How to Paint Inside Closets

To make the most of your wardrobe closet space, consider painting it a bright color. In addition to making a small space look larger, brighter colors allow you to see the closet's contents better. If you are painting a closet that will only be used for storage of various items, opt for a darker color to help obscure its contents.

If the closet has been paneled or previously painted a dark color, you will have to prime the walls before painting them. Apply primer by cutting in and rolling on, just like painting. Once the coat of primer is dry, you can proceed with painting.

The sheen you select for your paint should correspond with the closet's purpose. For example, on a kitchen pantry or bathroom closet, semi-gloss makes it easier to clean up sticky spills. For your wardrobe closet, semi-gloss helps reflect light and allows you to see your clothing better. For the junk or catch-all closet, satin or flat paint suffices.

Painting a closet means using all the same techniques and supplies as painting a room, only on a smaller scale.

Step 1 Clean It Out

Remove all the items in the closet. Take down any shelving or racks using the necessary tools. Store items in another room to protect them from paint splatters. Sweep baseboards and cobwebs and wipe trim with a clean cloth. Cover the floor with a dropcloth.

Step 2 Repair Holes

Dip the putty knife into the wood filler and remove a small amount. Push the putty into the hole, dragging the putty knife over it to smooth it out. Continue adding putty and smoothing it as much as possible to fill the hole. Allow putty to dry. Sand excess putty down to wall level and wipe away the dust with a clean cloth.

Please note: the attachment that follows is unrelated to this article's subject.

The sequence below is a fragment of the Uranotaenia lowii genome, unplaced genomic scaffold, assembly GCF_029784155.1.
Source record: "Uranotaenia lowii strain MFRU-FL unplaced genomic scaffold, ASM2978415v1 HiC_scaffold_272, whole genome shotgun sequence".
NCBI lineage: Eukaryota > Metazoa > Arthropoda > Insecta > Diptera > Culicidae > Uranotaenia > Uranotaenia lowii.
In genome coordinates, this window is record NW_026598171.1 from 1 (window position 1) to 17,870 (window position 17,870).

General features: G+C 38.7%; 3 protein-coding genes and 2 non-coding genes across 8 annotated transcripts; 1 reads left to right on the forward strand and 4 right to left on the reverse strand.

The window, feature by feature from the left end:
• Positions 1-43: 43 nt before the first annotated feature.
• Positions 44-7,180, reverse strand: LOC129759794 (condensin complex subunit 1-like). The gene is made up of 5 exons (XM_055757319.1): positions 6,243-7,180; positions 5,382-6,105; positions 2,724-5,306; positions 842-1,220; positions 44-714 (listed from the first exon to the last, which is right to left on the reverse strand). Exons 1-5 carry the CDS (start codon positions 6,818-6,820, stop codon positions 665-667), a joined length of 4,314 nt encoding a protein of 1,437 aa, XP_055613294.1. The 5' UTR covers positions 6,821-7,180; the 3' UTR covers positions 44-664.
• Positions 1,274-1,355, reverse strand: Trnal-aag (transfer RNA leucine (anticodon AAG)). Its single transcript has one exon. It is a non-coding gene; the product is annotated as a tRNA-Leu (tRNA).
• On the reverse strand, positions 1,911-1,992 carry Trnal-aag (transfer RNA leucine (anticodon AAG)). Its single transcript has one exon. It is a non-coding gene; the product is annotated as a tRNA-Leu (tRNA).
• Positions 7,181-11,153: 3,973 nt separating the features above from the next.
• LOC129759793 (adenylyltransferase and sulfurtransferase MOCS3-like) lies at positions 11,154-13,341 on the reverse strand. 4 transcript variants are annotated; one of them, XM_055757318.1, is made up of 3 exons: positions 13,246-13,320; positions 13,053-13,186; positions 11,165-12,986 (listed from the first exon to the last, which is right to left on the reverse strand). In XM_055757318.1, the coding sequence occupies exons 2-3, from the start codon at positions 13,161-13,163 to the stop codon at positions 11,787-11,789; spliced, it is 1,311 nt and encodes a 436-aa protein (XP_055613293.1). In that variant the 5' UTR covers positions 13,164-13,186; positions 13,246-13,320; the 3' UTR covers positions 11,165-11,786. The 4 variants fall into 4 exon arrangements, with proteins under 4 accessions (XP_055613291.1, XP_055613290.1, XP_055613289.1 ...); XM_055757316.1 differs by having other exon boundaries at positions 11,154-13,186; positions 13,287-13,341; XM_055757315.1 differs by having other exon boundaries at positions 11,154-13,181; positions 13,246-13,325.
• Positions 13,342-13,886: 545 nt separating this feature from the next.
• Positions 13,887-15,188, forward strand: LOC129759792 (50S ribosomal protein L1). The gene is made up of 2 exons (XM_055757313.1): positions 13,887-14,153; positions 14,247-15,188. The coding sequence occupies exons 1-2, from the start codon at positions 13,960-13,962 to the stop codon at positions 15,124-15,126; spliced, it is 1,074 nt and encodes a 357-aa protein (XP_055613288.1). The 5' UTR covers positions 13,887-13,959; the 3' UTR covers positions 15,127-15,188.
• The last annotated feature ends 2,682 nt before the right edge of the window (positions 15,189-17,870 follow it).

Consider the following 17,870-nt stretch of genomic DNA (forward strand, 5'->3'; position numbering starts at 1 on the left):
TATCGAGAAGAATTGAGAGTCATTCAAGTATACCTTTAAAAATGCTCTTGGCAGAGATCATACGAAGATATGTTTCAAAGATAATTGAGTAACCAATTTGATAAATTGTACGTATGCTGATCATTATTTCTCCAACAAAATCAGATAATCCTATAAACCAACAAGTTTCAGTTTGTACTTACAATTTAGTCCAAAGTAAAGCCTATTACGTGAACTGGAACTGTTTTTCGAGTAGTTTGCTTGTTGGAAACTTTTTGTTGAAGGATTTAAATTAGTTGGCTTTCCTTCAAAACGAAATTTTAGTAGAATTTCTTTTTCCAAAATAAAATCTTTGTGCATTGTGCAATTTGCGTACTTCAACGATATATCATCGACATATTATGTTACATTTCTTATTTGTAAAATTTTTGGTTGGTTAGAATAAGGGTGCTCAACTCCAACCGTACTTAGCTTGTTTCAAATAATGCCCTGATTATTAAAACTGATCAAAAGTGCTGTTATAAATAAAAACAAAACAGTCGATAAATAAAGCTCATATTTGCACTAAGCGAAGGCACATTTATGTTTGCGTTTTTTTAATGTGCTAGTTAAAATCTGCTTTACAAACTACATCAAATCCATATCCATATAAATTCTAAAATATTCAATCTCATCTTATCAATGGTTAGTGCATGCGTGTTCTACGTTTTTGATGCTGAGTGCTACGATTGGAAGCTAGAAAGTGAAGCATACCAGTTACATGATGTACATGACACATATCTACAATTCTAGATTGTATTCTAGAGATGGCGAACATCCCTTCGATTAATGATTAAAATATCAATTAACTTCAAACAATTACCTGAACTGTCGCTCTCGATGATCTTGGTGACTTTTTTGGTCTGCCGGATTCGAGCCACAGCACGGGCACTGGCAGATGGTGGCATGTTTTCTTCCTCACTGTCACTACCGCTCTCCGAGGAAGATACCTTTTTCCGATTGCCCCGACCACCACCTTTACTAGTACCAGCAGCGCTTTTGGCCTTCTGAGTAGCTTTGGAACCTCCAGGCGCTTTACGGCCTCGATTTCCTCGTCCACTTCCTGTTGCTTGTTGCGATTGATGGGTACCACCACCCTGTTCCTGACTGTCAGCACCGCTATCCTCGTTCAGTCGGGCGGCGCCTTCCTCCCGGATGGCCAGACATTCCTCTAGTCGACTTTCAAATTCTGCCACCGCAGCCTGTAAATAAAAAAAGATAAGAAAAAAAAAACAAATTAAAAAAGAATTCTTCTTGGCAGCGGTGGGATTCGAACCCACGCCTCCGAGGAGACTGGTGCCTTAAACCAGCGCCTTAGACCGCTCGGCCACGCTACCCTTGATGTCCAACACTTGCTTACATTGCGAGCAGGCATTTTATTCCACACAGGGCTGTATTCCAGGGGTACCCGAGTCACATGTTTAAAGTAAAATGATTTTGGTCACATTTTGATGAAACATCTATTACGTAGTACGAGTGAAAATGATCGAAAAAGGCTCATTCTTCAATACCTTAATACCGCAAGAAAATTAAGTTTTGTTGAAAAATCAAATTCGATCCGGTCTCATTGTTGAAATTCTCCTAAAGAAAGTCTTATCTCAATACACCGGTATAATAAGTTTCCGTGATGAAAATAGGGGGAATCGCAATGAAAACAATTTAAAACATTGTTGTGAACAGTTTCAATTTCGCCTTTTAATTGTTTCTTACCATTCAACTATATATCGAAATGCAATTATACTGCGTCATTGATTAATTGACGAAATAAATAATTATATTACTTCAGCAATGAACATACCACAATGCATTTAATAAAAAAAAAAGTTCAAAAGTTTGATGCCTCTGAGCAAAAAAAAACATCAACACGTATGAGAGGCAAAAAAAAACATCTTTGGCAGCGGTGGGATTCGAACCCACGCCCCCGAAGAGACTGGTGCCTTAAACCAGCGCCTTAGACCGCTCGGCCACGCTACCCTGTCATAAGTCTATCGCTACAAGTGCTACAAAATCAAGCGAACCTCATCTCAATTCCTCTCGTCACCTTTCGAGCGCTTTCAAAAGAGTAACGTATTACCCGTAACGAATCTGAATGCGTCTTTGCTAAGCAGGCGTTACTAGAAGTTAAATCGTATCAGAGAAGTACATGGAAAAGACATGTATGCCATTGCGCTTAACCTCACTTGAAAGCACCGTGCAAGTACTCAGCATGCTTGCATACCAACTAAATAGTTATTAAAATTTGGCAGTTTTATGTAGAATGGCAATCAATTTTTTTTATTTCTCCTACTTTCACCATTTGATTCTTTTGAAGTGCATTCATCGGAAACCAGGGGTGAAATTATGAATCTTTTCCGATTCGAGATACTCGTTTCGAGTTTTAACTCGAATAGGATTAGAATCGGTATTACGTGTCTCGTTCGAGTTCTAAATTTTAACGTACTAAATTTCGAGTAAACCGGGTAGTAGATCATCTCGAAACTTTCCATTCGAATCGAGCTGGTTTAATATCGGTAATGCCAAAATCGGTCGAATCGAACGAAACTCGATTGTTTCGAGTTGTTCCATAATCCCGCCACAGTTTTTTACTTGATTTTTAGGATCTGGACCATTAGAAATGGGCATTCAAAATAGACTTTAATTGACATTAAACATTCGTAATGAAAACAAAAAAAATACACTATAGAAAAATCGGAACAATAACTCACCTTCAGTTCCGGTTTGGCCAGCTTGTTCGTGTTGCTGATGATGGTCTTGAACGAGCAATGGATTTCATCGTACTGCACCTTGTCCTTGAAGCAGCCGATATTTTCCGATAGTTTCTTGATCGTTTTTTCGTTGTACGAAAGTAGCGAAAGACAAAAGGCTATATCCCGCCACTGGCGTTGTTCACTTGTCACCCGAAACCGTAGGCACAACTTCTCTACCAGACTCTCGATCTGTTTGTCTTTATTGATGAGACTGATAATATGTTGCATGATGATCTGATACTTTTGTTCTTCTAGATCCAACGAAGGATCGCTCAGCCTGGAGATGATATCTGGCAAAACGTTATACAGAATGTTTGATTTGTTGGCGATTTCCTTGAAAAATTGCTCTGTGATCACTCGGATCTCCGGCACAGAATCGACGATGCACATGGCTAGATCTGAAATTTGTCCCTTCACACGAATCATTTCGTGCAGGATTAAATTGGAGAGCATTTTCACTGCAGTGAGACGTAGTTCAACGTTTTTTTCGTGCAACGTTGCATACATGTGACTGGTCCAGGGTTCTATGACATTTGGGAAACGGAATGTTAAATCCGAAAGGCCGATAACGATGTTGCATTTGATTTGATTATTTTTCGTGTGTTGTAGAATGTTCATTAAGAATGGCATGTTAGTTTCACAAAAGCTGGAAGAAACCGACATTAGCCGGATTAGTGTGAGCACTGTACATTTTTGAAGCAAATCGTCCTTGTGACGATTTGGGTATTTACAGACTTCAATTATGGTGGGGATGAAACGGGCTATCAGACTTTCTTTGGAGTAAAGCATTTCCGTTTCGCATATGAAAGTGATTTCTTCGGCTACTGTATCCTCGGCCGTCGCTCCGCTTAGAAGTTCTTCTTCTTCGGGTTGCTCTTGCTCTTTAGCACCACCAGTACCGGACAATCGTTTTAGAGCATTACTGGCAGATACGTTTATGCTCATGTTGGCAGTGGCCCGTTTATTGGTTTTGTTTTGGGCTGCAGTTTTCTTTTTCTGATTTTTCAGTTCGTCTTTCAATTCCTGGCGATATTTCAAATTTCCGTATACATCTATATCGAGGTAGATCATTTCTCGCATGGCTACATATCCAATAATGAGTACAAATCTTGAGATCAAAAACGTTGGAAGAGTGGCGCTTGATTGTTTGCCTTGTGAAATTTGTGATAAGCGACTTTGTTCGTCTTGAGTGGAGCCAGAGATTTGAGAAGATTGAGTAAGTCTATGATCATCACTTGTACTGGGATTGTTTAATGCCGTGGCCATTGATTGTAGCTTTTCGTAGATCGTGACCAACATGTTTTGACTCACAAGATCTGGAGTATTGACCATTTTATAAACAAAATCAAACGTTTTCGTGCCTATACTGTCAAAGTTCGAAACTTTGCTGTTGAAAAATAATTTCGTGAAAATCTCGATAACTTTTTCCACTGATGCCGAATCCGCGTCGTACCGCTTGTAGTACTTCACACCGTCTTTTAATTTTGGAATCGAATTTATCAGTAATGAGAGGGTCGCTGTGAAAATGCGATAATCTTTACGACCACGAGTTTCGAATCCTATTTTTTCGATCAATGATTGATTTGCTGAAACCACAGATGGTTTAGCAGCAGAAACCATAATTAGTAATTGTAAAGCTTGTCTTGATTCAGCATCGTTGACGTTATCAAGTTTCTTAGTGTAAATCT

Step 3 Tape

Stick painter's tape to the edges of door facings and baseboards to protect them during painting. Stick painter's tape around the edges of the ceiling, too, if you fear getting paint on the ceiling.

Step 4 Cut in Edges

Pour a small amount of paint into a disposable cup. Dip the trim brush into the paint and apply to the top and bottom edges of the wall. Brush paint down each corner, from top to bottom. Be sure to brush paint 1 to 2 inches outside the corners so the rolled paint will blend nicely.

Step 5 Get Rolling

Pour any remaining paint from the disposable cup into the paint tray liner. Add more from the paint can. Push the roller through the paint to cover the roller evenly. Drag the roller over the tray's upper ridges to remove excess paint. Roll paint onto the walls, starting at the top and using back-and-forth "V" strokes for best coverage. Reload the paint roller as needed and continue painting the room. Let it dry thoroughly to determine whether a second coat is needed. If so, brush on another coat around the walls' edges; then roll on a second coat. Allow the paint time to completely dry.

Step 6 Complete Closet

Remove the painter's tape and dropcloth. Return the shelving; then complete the job by returning other items to closet.

Ronna Pennington

Ronna Pennington, an experienced newspaper writer and editor, began writing full-time in 1989. Her professional crafting experience includes machine embroidery and applique. When she's not repainting her den or making new holiday decorations, Ronna researches and writes community histories. She has a Bachelor of Arts in journalism and an Master of liberal arts in history.